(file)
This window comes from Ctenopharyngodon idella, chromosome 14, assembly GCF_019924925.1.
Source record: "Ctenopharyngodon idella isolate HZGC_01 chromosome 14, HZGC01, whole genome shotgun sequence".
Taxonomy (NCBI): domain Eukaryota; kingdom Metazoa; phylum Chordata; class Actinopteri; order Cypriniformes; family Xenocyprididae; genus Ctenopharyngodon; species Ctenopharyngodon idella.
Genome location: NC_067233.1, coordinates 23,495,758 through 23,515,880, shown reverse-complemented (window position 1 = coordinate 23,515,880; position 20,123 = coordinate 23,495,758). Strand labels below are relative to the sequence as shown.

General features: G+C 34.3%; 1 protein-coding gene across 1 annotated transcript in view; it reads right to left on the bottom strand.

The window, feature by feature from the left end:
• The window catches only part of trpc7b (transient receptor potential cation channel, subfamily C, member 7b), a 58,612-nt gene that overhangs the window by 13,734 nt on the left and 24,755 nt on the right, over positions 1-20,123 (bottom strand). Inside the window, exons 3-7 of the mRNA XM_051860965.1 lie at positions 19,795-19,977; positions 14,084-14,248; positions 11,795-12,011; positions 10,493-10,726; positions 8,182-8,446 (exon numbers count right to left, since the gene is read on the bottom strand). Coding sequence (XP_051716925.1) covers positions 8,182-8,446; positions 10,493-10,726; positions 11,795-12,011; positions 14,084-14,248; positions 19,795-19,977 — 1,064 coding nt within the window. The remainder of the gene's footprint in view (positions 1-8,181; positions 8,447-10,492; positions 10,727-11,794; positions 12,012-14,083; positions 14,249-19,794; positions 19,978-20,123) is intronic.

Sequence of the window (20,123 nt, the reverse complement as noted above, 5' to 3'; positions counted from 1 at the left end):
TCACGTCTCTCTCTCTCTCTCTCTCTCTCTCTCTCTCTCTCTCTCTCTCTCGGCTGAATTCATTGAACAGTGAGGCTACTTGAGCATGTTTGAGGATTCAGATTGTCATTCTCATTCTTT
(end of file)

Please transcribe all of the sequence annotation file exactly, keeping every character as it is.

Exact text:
This window comes from Ctenopharyngodon idella, chromosome 14, assembly GCF_019924925.1.
Source record: "Ctenopharyngodon idella isolate HZGC_01 chromosome 14, HZGC01, whole genome shotgun sequence".
Taxonomy (NCBI): domain Eukaryota; kingdom Metazoa; phylum Chordata; class Actinopteri; order Cypriniformes; family Xenocyprididae; genus Ctenopharyngodon; species Ctenopharyngodon idella.
Genome location: NC_067233.1, coordinates 23,495,758 through 23,515,880, shown reverse-complemented (window position 1 = coordinate 23,515,880; position 20,123 = coordinate 23,495,758). Strand labels below are relative to the sequence as shown.

General features: G+C 34.3%; 1 protein-coding gene across 1 annotated transcript in view; it reads right to left on the bottom strand.

The window, feature by feature from the left end:
• The window catches only part of trpc7b (transient receptor potential cation channel, subfamily C, member 7b), a 58,612-nt gene that overhangs the window by 13,734 nt on the left and 24,755 nt on the right, over positions 1-20,123 (bottom strand). Inside the window, exons 3-7 of the mRNA XM_051860965.1 lie at positions 19,795-19,977; positions 14,084-14,248; positions 11,795-12,011; positions 10,493-10,726; positions 8,182-8,446 (exon numbers count right to left, since the gene is read on the bottom strand). Coding sequence (XP_051716925.1) covers positions 8,182-8,446; positions 10,493-10,726; positions 11,795-12,011; positions 14,084-14,248; positions 19,795-19,977 — 1,064 coding nt within the window. The remainder of the gene's footprint in view (positions 1-8,181; positions 8,447-10,492; positions 10,727-11,794; positions 12,012-14,083; positions 14,249-19,794; positions 19,978-20,123) is intronic.

Sequence of the window (20,123 nt, the reverse complement as noted above, 5' to 3'; positions counted from 1 at the left end):
TCACGTCTCTCTCTCTCTCTCTCTCTCTCTCTCTCTCTCTCTCTCTCTCTCGGCTGAATTCATTGAACAGTGAGGCTACTTGAGCATGTTTGAGGATTCAGATTGTCATTCTCATTCTTT